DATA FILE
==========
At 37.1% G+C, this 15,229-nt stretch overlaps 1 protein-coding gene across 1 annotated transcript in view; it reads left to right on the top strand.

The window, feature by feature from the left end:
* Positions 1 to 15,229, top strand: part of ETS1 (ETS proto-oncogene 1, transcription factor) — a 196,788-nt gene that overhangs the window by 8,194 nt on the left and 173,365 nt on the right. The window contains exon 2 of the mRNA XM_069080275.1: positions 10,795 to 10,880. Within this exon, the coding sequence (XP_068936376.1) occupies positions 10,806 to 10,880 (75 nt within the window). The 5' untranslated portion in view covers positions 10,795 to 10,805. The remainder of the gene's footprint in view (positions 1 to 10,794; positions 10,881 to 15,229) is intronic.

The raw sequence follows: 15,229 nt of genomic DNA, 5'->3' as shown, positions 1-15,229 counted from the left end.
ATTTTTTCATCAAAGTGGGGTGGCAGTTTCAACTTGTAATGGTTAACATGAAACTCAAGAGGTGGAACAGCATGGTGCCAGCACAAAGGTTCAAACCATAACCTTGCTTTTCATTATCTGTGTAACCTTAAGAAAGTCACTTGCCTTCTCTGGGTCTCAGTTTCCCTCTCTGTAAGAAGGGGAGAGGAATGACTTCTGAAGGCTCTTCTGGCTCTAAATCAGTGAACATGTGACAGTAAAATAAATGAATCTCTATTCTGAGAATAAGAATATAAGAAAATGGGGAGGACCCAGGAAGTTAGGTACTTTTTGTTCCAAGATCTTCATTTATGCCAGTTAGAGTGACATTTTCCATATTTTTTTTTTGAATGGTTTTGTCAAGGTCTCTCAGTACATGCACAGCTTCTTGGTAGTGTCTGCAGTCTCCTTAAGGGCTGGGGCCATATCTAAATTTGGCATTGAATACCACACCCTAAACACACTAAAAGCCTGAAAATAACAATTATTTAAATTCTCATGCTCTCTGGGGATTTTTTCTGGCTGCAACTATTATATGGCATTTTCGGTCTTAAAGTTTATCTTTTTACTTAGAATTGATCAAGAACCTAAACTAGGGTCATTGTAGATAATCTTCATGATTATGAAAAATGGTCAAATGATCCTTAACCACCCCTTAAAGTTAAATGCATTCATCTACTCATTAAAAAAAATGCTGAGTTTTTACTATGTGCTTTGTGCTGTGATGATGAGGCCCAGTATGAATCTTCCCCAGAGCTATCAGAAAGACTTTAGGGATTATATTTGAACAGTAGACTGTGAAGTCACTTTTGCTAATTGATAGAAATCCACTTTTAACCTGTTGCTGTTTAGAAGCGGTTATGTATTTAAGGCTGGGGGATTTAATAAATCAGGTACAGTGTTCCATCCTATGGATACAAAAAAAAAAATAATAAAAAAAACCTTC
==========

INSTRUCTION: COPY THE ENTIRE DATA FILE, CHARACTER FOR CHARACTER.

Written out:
At 37.1% G+C, this 15,229-nt stretch overlaps 1 protein-coding gene across 1 annotated transcript in view; it reads left to right on the top strand.

The window, feature by feature from the left end:
* Positions 1 to 15,229, top strand: part of ETS1 (ETS proto-oncogene 1, transcription factor) — a 196,788-nt gene that overhangs the window by 8,194 nt on the left and 173,365 nt on the right. The window contains exon 2 of the mRNA XM_069080275.1: positions 10,795 to 10,880. Within this exon, the coding sequence (XP_068936376.1) occupies positions 10,806 to 10,880 (75 nt within the window). The 5' untranslated portion in view covers positions 10,795 to 10,805. The remainder of the gene's footprint in view (positions 1 to 10,794; positions 10,881 to 15,229) is intronic.

The raw sequence follows: 15,229 nt of genomic DNA, 5'->3' as shown, positions 1-15,229 counted from the left end.
ATTTTTTCATCAAAGTGGGGTGGCAGTTTCAACTTGTAATGGTTAACATGAAACTCAAGAGGTGGAACAGCATGGTGCCAGCACAAAGGTTCAAACCATAACCTTGCTTTTCATTATCTGTGTAACCTTAAGAAAGTCACTTGCCTTCTCTGGGTCTCAGTTTCCCTCTCTGTAAGAAGGGGAGAGGAATGACTTCTGAAGGCTCTTCTGGCTCTAAATCAGTGAACATGTGACAGTAAAATAAATGAATCTCTATTCTGAGAATAAGAATATAAGAAAATGGGGAGGACCCAGGAAGTTAGGTACTTTTTGTTCCAAGATCTTCATTTATGCCAGTTAGAGTGACATTTTCCATATTTTTTTTTTGAATGGTTTTGTCAAGGTCTCTCAGTACATGCACAGCTTCTTGGTAGTGTCTGCAGTCTCCTTAAGGGCTGGGGCCATATCTAAATTTGGCATTGAATACCACACCCTAAACACACTAAAAGCCTGAAAATAACAATTATTTAAATTCTCATGCTCTCTGGGGATTTTTTCTGGCTGCAACTATTATATGGCATTTTCGGTCTTAAAGTTTATCTTTTTACTTAGAATTGATCAAGAACCTAAACTAGGGTCATTGTAGATAATCTTCATGATTATGAAAAATGGTCAAATGATCCTTAACCACCCCTTAAAGTTAAATGCATTCATCTACTCATTAAAAAAAATGCTGAGTTTTTACTATGTGCTTTGTGCTGTGATGATGAGGCCCAGTATGAATCTTCCCCAGAGCTATCAGAAAGACTTTAGGGATTATATTTGAACAGTAGACTGTGAAGTCACTTTTGCTAATTGATAGAAATCCACTTTTAACCTGTTGCTGTTTAGAAGCGGTTATGTATTTAAGGCTGGGGGATTTAATAAATCAGGTACAGTGTTCCATCCTATGGATACAAAAAAAAAAATAATAAAAAAAACCTTC